Lomography Petzval 85 Art

Based on a 19th-century design, the Petzval Lomography is a great creative choice for shooting portraits.

Lomography Petzval 85 Art

Lomography Petzval 85 Art

After a hugely successful Kickstarter campaign, the classic Petzval Lomography lens has been redesigned for a new generation of photographers. Originally designed in 1840 by Joseph Petzval, it was widely seen as the first lens to be constructed on the basis of scientific calculation, and became one of the 19th century’s most popular optical designs. Now manufactured by Zenit, this iconic brass lens is once again available, but this time with Nikon F and Canon EF mounts.  

Where most modern lenses feature an adjusting blade aperture, the Petzval features a Waterhouse aperture with plates that are placed into a thin slot on the top of the lens. These plates have different-sized holes that correspond with aperture settings. Seven standard plates are included with the lens, allowing you to slot in apertures from f/2.2 to f/16. A selection of ‘Special’ aperture plates can be bought separately for £19.90. This includes shapes such as stars and tears for creative bokeh shapes.

The lens can only be manually focused using a dial on the left side, which twists backwards or forwards to find focus. Sadly, when this quirky mechanism is coupled with a wide aperture, focusing can be difficult. When testing the lens, we found the most reliable method for accurate focusing was to use the camera’s Live View, zooming into the scene while making adjustments. The lens has a focal length of 85mm and a closest focusing distance of 1m.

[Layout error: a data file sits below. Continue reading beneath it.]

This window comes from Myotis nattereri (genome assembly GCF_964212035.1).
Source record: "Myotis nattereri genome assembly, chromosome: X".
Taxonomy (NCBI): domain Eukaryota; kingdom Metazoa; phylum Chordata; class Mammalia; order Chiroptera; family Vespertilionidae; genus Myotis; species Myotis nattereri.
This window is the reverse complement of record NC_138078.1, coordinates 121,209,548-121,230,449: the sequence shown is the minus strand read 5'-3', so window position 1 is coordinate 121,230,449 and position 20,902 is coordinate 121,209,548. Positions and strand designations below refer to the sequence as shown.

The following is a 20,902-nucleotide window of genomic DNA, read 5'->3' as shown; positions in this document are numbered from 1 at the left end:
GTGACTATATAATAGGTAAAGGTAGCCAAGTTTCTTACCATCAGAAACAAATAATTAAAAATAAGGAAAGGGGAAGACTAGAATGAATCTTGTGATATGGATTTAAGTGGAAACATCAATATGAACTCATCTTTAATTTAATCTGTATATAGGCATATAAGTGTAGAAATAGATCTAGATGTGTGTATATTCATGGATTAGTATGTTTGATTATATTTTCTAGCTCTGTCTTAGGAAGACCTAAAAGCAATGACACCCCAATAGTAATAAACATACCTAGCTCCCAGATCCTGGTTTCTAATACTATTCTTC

Images shot with the Petzval are immediately recognisable – they have a pin-sharp in-focus area and a unique, swirly bokeh effect in the background. These characteristics make the lens a great creative choice for shooting portraits.

When taking images against areas of high contrast, subjects are rendered against the lens’s distinctive bokeh with stylish results. Against areas of low contrast, however, images lack the same impact, simply looking a little soft. The lens comes with a cleaning cloth, leather pouch and brass cap to protect the front element when not in use.


Priced at £459, it’s not particularly cheap, but its brass body is undeniably beautiful and guaranteed to turn the heads of fellow photographers. A black version is also available for around £549. If you’re looking to give your shots a unique creative edge, this lens is a great option to have in your kit bag. But with its tricky manual focusing and general softness, it’s unlikely to replace anyone’s go-to portrait lens.


This review was first published in the March 2015 issue of Practical Photography - download back issues here.